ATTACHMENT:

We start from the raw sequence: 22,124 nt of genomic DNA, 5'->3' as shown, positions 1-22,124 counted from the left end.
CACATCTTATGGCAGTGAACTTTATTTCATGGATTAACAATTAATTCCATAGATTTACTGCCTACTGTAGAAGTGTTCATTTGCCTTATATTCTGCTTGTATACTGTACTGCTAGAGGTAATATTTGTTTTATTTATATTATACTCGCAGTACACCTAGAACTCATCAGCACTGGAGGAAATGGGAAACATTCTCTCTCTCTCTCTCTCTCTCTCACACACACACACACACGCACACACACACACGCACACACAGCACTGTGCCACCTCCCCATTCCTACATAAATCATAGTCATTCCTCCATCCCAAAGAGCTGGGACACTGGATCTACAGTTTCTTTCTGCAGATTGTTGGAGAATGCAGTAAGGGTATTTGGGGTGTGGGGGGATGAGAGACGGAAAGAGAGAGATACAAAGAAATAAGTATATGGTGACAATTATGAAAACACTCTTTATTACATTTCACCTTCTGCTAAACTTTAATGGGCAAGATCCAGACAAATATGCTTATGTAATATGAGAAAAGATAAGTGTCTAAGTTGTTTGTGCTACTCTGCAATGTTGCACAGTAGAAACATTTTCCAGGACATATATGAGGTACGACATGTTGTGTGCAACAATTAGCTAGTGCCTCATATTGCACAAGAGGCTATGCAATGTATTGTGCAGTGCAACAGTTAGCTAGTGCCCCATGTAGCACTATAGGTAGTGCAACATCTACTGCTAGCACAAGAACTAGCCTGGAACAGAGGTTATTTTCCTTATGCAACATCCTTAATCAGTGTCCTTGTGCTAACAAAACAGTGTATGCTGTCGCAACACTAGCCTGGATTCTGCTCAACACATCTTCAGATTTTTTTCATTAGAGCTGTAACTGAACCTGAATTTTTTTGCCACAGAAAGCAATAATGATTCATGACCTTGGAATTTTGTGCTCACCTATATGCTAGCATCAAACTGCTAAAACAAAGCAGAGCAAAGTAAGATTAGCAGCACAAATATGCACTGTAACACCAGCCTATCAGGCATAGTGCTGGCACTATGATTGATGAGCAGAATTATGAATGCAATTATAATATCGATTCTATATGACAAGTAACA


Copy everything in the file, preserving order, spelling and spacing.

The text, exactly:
We start from the raw sequence: 22,124 nt of genomic DNA, 5'->3' as shown, positions 1-22,124 counted from the left end.
CACATCTTATGGCAGTGAACTTTATTTCATGGATTAACAATTAATTCCATAGATTTACTGCCTACTGTAGAAGTGTTCATTTGCCTTATATTCTGCTTGTATACTGTACTGCTAGAGGTAATATTTGTTTTATTTATATTATACTCGCAGTACACCTAGAACTCATCAGCACTGGAGGAAATGGGAAACATTCTCTCTCTCTCTCTCTCTCTCTCACACACACACACACACGCACACACACACACGCACACACAGCACTGTGCCACCTCCCCATTCCTACATAAATCATAGTCATTCCTCCATCCCAAAGAGCTGGGACACTGGATCTACAGTTTCTTTCTGCAGATTGTTGGAGAATGCAGTAAGGGTATTTGGGGTGTGGGGGGATGAGAGACGGAAAGAGAGAGATACAAAGAAATAAGTATATGGTGACAATTATGAAAACACTCTTTATTACATTTCACCTTCTGCTAAACTTTAATGGGCAAGATCCAGACAAATATGCTTATGTAATATGAGAAAAGATAAGTGTCTAAGTTGTTTGTGCTACTCTGCAATGTTGCACAGTAGAAACATTTTCCAGGACATATATGAGGTACGACATGTTGTGTGCAACAATTAGCTAGTGCCTCATATTGCACAAGAGGCTATGCAATGTATTGTGCAGTGCAACAGTTAGCTAGTGCCCCATGTAGCACTATAGGTAGTGCAACATCTACTGCTAGCACAAGAACTAGCCTGGAACAGAGGTTATTTTCCTTATGCAACATCCTTAATCAGTGTCCTTGTGCTAACAAAACAGTGTATGCTGTCGCAACACTAGCCTGGATTCTGCTCAACACATCTTCAGATTTTTTTCATTAGAGCTGTAACTGAACCTGAATTTTTTTGCCACAGAAAGCAATAATGATTCATGACCTTGGAATTTTGTGCTCACCTATATGCTAGCATCAAACTGCTAAAACAAAGCAGAGCAAAGTAAGATTAGCAGCACAAATATGCACTGTAACACCAGCCTATCAGGCATAGTGCTGGCACTATGATTGATGAGCAGAATTATGAATGCAATTATAATATCGATTCTATATGACAAGTAACA